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This eBook from the Gutenberg Project consists of approximately 220 pages of information about The Cinema Murder.

“I have felt all those things,” he said quietly.

“What did you do?” she demanded.  “No, perhaps you had luck.  Perhaps it’s not fair to ask you that.  It wouldn’t apply.  What should you do if you were me, if you had the chance to get out of it all the way that she has?”

“I am not a woman,” he reminded her simply.  “If I answer you as an outsider, a passer-by—­mind, though, one who thinks about men and women—­I should say try one of her lesser sins, one of the sins that leaves you clean.  Steal, for instance.”

“And go to prison!” she protested angrily.  “How much better off would you be there, I wonder, and what about when you came out?  Pooh!  Pay your bill and let’s get out of this.”

He obeyed, and they made their way into the crowded street.  He paused for a moment on the pavement.  The pleasure swirl was creeping a little into his veins.

“Would you like to go to a theatre?” he asked.

She shook her head.

“You do as you like.  I’m going home.  You needn’t bother about coming with me, either.”

“Don’t be foolish,” he protested.  “I only mentioned a theatre for your sake.  Come along.”

They walked down Broadway and turned into their own street.  They entered the tenement building together and stepped into the lift.  She held out her hand a little abruptly.

“Good night!”

“Good night!” he answered.  “You get out first, don’t you?  I’ll polish that stuff up to-night, the first part of it, so that you can get on with the typing.”

Some half-developed fear which had been troubling her during the walk home, seemed to have passed.  Her face cleared.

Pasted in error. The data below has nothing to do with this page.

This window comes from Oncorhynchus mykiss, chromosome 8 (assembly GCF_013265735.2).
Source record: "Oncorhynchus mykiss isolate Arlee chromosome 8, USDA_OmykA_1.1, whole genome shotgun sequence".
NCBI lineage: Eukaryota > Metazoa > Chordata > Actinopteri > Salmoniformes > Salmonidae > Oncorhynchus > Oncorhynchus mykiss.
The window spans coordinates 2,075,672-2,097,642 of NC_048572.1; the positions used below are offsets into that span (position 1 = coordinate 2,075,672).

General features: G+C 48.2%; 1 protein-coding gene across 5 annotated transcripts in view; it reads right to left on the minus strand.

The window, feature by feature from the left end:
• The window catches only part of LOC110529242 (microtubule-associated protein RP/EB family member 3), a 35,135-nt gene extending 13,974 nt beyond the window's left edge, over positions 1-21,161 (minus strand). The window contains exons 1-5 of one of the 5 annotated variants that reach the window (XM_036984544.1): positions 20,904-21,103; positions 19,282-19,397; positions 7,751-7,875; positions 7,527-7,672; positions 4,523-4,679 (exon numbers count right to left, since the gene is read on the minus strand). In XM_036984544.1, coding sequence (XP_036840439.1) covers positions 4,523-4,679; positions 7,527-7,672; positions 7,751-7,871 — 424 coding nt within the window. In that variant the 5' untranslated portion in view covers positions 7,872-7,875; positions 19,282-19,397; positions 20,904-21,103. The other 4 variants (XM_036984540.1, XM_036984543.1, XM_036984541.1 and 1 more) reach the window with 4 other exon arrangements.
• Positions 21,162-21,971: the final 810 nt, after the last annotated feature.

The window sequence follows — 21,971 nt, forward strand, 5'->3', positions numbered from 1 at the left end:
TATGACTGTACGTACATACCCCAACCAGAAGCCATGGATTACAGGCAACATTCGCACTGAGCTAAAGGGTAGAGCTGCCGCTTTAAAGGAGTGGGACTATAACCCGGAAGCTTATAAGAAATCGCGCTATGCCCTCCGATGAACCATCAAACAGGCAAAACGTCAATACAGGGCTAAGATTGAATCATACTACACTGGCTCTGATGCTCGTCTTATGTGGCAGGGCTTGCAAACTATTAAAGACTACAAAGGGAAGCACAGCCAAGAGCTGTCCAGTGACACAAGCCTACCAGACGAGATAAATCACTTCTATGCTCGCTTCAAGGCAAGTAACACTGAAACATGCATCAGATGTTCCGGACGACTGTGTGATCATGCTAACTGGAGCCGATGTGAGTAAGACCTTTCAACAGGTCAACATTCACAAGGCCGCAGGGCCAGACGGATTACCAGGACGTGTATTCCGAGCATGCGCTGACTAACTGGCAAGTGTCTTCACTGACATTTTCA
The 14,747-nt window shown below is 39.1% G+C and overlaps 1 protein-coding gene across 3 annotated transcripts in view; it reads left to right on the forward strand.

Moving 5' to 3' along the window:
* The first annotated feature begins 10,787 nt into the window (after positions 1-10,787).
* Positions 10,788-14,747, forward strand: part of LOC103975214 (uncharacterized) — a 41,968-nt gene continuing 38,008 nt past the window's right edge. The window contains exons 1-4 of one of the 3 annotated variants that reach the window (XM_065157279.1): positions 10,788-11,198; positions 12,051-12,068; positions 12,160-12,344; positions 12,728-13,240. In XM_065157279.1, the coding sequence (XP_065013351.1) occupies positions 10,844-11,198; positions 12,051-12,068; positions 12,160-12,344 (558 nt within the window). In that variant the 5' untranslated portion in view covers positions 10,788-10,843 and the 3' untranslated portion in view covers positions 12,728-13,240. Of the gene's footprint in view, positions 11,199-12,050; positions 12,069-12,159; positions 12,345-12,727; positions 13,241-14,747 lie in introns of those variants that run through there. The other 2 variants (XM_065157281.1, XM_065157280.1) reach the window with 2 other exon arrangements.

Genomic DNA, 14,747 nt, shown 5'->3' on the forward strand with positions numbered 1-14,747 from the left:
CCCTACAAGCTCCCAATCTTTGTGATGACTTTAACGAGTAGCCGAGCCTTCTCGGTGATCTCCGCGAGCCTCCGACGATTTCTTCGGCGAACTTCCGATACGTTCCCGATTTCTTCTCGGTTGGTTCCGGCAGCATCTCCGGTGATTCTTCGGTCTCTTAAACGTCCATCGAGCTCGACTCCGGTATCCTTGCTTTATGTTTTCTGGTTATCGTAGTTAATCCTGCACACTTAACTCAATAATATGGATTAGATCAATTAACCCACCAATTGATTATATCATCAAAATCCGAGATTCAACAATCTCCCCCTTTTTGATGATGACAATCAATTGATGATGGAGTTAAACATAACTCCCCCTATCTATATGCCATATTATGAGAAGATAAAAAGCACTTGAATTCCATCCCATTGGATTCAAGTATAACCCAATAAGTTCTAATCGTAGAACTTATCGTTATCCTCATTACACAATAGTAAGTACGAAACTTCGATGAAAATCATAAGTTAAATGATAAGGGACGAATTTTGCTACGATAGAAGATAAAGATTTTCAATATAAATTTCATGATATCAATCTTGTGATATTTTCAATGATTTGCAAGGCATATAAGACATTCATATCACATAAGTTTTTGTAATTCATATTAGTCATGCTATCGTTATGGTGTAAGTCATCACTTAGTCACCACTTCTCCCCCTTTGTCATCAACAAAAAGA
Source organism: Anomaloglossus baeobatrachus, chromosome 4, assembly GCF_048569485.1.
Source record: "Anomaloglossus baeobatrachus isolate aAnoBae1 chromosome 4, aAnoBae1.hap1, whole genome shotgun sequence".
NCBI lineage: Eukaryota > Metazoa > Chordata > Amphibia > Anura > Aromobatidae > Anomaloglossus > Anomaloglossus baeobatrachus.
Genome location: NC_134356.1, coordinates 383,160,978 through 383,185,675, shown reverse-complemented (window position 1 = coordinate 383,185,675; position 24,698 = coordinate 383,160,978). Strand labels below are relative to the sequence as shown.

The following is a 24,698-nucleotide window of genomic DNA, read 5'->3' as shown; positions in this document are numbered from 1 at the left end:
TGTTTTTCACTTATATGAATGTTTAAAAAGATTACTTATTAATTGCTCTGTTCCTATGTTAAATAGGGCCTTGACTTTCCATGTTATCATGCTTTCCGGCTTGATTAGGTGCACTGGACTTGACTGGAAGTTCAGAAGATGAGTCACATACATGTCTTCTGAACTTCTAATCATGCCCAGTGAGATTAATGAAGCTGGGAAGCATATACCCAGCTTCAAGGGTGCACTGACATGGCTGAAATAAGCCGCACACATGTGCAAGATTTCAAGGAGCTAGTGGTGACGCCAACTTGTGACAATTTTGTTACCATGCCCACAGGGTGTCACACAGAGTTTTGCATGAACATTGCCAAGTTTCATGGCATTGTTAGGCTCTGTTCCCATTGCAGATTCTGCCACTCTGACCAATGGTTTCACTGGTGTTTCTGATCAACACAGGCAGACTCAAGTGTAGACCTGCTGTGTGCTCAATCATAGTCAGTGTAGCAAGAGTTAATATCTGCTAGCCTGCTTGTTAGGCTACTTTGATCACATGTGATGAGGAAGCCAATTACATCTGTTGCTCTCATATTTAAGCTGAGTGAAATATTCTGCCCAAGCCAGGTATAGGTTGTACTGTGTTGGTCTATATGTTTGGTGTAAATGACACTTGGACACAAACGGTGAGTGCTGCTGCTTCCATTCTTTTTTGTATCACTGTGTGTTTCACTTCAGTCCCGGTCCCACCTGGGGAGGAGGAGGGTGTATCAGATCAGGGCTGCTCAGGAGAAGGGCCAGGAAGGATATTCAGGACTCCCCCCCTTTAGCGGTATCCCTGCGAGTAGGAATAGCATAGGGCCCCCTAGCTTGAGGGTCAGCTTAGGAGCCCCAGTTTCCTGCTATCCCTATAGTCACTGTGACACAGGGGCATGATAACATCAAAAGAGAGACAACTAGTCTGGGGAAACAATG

“Don’t think I am ungrateful,” she begged, as the lift stopped.  “I haven’t had a good time like this for many months.  Thank you, Mr. Ware, and good night!”

She stepped through the iron gates on to her own floor, and Philip swung up to his rooms.  Somehow, he entered almost light-heartedly.  The roar of the city below was no longer provocative.  He felt as though he had stretched out a hand towards it, as though he were in the way of becoming one of its children.

CHAPTER III

A few nights later Philip awoke suddenly to find himself in a cold sweat, face to face with all the horrors of an excited imagination.  Once more he felt his hand greedy for the soft flesh of the man he hated, tearing its way through the stiff collar, felt the demoniacal strength shooting down his arm, the fever at his finger tips.  He saw the terrified face of his victim, a strong man but impotent in his grasp; heard the splash of the turgid waters; saw himself, his lust for vengeance unsatisfied, peering downwards through the dim and murky gloom.  It was not only a physical nightmare which seized him.  His brain, too, was his accuser.  He saw with a hideous clarity that even the excuse of motive was denied him. 

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